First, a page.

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Dry Fire Practice Drills | Ways To Improve From Home



Featured | Close-up detail view of pistol, handgun, gun malfunctions | Dry Fire Practice Drills | Ways To Improve From Home

Improve your gun handling by doing dry fire practice drills. Read on and find out why this is advised by advanced shooters.

RELATED: The Ins And Outs Of Dry Firing To Get Better At Shooting

In this article:

  1. The Importance of Dry Fire Practice Routine
    1. Draw
    2. Turn and Draw
    3. Support Hand from the Draw
    4. Balance Drill or Trigger Control
    5. Transition of Target
    6. Reload
    7. Moving Drills

Dry Fire Practice Drills: Enhance Your Shooting Skills

The Importance of Dry Fire Practice Routine

Dry fire drills are the best ways to improve your shooting skills with little investment. You don't have to buy any ammunition nor ear protection and the only time you'll spend money is when you need to buy snap caps.

Just remember if you will be engaged in dry fire training, make sure there is no ammunition in the firearm. You need to double check the pistol if it's unloaded and never just rely on the mechanical safety for the trigger alone.

So without further ado, below are some of the best dry fire practice drills that will definitely hone your shooting skills.

1. Draw

The primary purpose of this drill is to enhance the quickness of your draw and see your front sight on the target clearly. You may want to start a bit slower than what you are capable of then gradually getting faster as you continue.

You should have a clear view of the target from the front sight once you draw the pistol.

2. Turn and Draw

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This exercise is almost the same as the “draw” drill but you will begin with your back to the target before drawing the pistol. Get your head around quickly so you can easily pick the target.

See the front sight on the target then pull the trigger. This is not only a good dry fire drill for self-defense but also for shooting competitions.

And just like the simple draw drill, start slow until you obtain more speed.

3. Support Hand from the Draw


In this type of drill, the gun will start from the holster then draw it using your strong or dominant hand. Transfer it to your support hand then see the front sight clearly to the target.

Switching your hands as swiftly as you can is very tricky so in the event, you drop your pistol, just let it drop. More often than not, what we do in training is what we'll do in real life and to catch a loaded gun can have fatal repercussions.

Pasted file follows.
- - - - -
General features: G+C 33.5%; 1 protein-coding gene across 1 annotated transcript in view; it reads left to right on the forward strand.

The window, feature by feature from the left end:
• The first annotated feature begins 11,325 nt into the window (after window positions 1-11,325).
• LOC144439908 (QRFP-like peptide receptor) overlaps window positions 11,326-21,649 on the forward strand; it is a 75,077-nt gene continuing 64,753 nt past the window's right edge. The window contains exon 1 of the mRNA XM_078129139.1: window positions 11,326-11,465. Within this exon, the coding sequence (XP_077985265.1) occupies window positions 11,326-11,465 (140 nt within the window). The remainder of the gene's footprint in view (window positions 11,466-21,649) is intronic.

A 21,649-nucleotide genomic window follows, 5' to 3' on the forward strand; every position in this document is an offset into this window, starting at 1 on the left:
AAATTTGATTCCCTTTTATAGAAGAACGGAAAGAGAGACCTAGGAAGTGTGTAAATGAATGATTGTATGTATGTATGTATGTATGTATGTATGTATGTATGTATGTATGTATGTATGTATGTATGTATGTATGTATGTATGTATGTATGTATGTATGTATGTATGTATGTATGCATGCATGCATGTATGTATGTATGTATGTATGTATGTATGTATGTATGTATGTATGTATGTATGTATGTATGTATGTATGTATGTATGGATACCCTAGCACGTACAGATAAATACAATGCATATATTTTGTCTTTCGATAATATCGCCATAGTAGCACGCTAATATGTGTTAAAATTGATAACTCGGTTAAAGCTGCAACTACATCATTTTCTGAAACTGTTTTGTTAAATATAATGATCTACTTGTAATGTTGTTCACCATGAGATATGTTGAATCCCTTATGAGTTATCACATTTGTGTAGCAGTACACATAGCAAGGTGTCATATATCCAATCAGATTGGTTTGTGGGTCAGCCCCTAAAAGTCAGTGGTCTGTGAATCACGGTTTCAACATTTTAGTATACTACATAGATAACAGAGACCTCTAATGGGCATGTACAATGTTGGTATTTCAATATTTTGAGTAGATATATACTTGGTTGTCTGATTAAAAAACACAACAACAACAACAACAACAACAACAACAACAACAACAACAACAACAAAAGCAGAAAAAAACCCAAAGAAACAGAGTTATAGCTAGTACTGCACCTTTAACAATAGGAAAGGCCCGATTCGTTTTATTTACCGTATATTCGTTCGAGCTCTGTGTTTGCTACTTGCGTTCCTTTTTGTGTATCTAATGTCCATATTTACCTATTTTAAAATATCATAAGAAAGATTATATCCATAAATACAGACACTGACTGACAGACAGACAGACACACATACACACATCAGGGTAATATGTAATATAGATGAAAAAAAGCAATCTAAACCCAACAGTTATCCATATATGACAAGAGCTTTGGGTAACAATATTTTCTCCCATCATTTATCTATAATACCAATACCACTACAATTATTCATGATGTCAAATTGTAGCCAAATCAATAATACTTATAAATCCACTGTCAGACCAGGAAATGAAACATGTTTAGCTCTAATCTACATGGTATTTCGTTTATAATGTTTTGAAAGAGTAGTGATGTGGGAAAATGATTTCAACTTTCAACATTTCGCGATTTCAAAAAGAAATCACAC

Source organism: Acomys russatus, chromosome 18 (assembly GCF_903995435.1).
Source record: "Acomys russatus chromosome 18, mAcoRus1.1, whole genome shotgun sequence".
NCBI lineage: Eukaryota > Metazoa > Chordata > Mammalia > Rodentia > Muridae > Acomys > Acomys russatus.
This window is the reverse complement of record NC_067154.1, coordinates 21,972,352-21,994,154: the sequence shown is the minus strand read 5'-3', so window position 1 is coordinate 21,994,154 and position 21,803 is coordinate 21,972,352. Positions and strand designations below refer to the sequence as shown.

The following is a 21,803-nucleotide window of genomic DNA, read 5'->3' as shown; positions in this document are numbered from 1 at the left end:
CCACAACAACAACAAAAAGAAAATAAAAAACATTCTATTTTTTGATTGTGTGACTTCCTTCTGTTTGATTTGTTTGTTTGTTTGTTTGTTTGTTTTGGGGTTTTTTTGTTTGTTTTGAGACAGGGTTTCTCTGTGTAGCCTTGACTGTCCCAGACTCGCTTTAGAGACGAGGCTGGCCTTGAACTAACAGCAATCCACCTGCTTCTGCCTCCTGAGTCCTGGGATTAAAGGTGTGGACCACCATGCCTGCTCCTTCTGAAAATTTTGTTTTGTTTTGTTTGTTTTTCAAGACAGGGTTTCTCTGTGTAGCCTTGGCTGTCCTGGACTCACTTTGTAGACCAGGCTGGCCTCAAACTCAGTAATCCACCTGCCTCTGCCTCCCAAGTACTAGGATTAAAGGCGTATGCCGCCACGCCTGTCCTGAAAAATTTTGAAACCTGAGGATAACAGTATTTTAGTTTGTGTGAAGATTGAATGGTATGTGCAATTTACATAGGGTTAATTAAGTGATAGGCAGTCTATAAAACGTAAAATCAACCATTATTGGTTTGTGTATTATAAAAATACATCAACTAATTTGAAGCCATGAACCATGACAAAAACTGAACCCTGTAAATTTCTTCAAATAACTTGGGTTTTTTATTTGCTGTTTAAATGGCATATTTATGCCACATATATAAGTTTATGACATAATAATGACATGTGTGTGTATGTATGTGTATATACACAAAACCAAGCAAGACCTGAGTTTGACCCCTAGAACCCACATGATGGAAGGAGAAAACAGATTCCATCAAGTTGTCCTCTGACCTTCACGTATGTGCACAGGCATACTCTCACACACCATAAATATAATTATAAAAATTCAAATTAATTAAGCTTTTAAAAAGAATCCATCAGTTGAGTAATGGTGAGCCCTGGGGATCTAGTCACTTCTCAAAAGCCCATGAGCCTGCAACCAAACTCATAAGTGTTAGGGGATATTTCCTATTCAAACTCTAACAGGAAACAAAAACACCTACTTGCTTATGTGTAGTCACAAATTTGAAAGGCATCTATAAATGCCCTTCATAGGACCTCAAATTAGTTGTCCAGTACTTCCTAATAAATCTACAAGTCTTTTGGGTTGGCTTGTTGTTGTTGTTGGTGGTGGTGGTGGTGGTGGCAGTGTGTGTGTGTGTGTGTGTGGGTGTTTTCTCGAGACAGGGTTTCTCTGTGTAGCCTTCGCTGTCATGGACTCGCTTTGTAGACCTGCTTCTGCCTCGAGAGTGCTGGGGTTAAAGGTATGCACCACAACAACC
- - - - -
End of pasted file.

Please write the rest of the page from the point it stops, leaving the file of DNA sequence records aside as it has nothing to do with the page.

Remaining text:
RELATED: Become A Competent Shooter For The Price Of A Penny

4. Balance Drill or Trigger Control

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This drill is balancing a penny or an empty casing on top of the barrel behind or on the front sight. Other shooter uses metal washers instead of pennies.

All you need to do is balance the penny on the barrel then aim and fire. If the penny doesn't move, that means you're doing it right.

The purpose of this drill is to refine your grip and trigger motion so your sight will not move when you pull the trigger.

5. Transition of Target


Transitioning of one target to the next in a precise and rapid manner can be very tricky.

This can be more difficult when you're dealing with recoil during live fire. But since this is dry fire, we don't have to deal with recoil.

All you need to do is select three targets and practice transitioning your gun from one target to the next. The key here is the visual focus.

You need to see the front and rear sights and target before pulling the trigger.

6. Reload


With this dry fire practice drill, you start with the gun out of target then release the magazine and reload and aim the gun at the target. Make sure you see your front sight. You have to keep the gun up and don't drop it down toward the waist.

You can also practice reloading while you're moving.

7. Moving Drills


In this type of drill, we are moving from point A to point B in the shortest amount of time. It will start with the gun in the holster and it will end once the gun is out on the target and we see the front sight.

You can move from the left to the right, forward and backward and a combination of both. And as you approach your final spot, make sure your gun is up chest high.

Want to improve your trigger pull? Watch this dry fire practice drill video from National Shooting Sports Foundation and take your shooting skills up another notch:

We all know the importance of practice if we want to get better in what we do. Dry fire practice drills are not only an effective way to enhance your shooting skills but it is also an inexpensive way to train.

If you want to join a shooting competition or you just want to be an accurate shooter for self-defense then dry fire practice drills are the way to go. With regular practice and unyielding determination, you'll eventually be the shooter you always wanted to be.

Do you know other dry fire practice drills in mind? We would like to know more about it. Share your thoughts with us in the comments section below! 


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Editor’s Note: This post was originally published on August 10, 2017, and has been updated for quality and relevancy.

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